KUALA LUMPUR, December 15, 2018 – Last week we were given a priceless opportunity to get to know the homeless community in Jalan Hang Lekiu, Kuala Lumpur. It was a great experience for first timer like us as all this while, we knew their existence, but exactly what they faced in life, was pretty much subjected to assumptions and to a certain extent: prejudice. This trip was organized under i-Qalbu by QAPEX, Universiti Sains Islam Malaysia.
Anjung Singgah Yayasan Kebajikan Negara (YKN) is implemented in an effort to help the homeless by providing them with lodging spaces yet still be quite independent. Anjung Singgah provides temporary accommodation facilities, food and as an intervention center to prepare the homeless people in facing the future so as not to become isolated from the mainstream of the national development.
During our visit there, we were exposed to women of all ages; single, married, divorcees, elderly people and even children. The eldest woman there was a 65-year-old awaited to be transferred to “Old Folks Home”, while the youngest was 2 years 7 months old living there with her parents. This little jewel would definitely steal away your heart with her cheekiness.
When we reached there, we mingled around with the homeless women and children, trying our best to “blend-in”. The purpose of our visit was to uncover the factors that rendered them homeless and identified challenges that they face as homeless community members. This was done with an aim that we could offer short term and long-term solutions to help them if any of their needs were unmet. I once heard from a pioneer that, to help someone, we need to help them in such a way that they want to be helped, not based on how we plan to help them. So how did these people want us to help them? Did they want to be helped? Or were they running away from the stereotype and labels that a society likes to put on people like them?
We started by opening up conversations, sharing their stories with ours and trying to connect with them. As their stories revealed, we identified a couple of problems that these women and children faced in their daily life. It turned out that there were many underlying factors that caused a woman with children to turn and seek help from these homeless shelters. One of the biggest factors was due to lack of family support. Some of these women argued with their family members and were forced out from their home, causing them to seek for an alternative shelter. Some of them were also dealing with financial difficulties due to job termination. Being unable to pay rent forced them to move out of their comfort zone seeking for alternative shelter. Apart from that, trust deficiency with others around them played an important role. This had caused them to turn around and seek help from the same circle of influence. These homeless women also were found to draw upon similar relationships to fulfill multiple needs including love, attention and companionship. The very sad reality about these homeless women was that a vast majority of them were also victims of physical violence or sexual abuse. This was in alignment with some studies which found that up to 70% of homeless women are victims of domestic violence while 41% are sexual assault victims.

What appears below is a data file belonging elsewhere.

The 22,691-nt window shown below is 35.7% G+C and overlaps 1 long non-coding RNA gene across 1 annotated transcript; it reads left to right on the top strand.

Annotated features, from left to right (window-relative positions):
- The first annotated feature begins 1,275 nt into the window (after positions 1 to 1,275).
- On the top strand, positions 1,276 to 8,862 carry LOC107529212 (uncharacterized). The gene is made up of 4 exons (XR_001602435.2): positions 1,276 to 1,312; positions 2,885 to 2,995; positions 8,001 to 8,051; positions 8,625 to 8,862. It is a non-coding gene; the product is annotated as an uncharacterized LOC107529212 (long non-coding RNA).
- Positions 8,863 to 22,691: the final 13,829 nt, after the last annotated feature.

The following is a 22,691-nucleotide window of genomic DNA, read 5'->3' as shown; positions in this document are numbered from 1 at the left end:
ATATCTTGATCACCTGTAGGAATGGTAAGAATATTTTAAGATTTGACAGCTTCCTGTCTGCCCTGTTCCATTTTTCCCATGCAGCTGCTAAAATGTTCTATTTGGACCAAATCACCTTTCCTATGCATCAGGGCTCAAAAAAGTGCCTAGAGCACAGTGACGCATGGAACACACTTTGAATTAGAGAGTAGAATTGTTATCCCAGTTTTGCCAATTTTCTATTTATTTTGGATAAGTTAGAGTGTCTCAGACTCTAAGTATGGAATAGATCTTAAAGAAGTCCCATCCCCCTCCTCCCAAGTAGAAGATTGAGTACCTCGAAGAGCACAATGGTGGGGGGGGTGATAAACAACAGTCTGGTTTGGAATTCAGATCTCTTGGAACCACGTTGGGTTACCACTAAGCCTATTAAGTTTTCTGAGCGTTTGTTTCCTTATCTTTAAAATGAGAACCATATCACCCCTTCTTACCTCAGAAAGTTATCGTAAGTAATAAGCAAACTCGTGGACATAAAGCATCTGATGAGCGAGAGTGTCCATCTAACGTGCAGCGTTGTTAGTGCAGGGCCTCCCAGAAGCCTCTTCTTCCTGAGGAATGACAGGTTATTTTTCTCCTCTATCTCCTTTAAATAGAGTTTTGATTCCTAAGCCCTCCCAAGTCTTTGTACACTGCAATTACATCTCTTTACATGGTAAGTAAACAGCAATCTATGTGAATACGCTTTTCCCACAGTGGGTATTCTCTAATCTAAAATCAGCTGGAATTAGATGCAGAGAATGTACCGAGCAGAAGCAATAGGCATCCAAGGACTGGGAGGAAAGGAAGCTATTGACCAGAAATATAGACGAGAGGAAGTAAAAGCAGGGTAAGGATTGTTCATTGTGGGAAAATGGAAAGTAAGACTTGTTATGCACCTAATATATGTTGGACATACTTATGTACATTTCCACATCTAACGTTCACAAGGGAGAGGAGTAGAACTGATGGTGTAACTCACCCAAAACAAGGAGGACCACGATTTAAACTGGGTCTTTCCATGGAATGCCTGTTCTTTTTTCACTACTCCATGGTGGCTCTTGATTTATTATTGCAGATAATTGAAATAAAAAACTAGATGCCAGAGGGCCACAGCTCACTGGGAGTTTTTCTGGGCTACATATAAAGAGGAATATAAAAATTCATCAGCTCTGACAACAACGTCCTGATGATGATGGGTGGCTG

Being a child of a homeless mother actually left them with not much choice. These children either faced the condition of being left with other family members or tagged along with their parents. These children are at high risk of drugs and alcohol misuse. In fact, a research by Chen et. al. (2006) and Martin & Sharpe (2006) reported that 39% to 70% of homeless youth abuse drugs and alcohol were two to three times higher than that found among non-homeless youths. The big question here was that, how do we save these homeless children from further adding up to the staggering percentages? That’s not all. These children also faced dysfunctional development cognitively and socially. Due to the hardship that they faced in their daily life, it caused them to reach the maturity level way before their biological age. Being street smart let them survived the challenges, but it also means that they are taking more risk at a younger age. Some of these children still attended school as usual but some did not. It’s a shame as every child deserve to access to learning spaces and gain knowledge. Who knows that the cure of cancer could be behind the works in any of these neglected brains.
Based on the factors outlined, we have identified of long run and short run solutions that could be implemented to help these homeless women and children. One of the effort was to provide them with a safer environment such as “Sekolah Perlindungan”. Also, we could set these homeless shelter into a one stop center that provides counseling and spiritual needs. Apart from that, one of the crucial solution that we would like to propose here is the construction of “IC – I SUPPORT: 14 DAYS MODULE” for them once they entered the shelter. This module, as a whole, could help transition the homeless women and children to a brand-new person spiritually, mentally, physically and emotionally. It could be seen as a second home-coming where current problems would be looked using fresh perspectives, arming them with better options of problem-solving and most importantly a space where new leaves are turned.
Like the unfolding of a new year; the experience at Anjung Kasih for these homeless people could be a pivot for a new life ahead of them, and each of us has a role to play to make the transition to a new beginning, easier and better.
Dr. Shahrina Ismail
Faculty of Science and Technology
Dr. Nur Faraheen Abdul Rahman
Faculty of Medicine and Health Sciences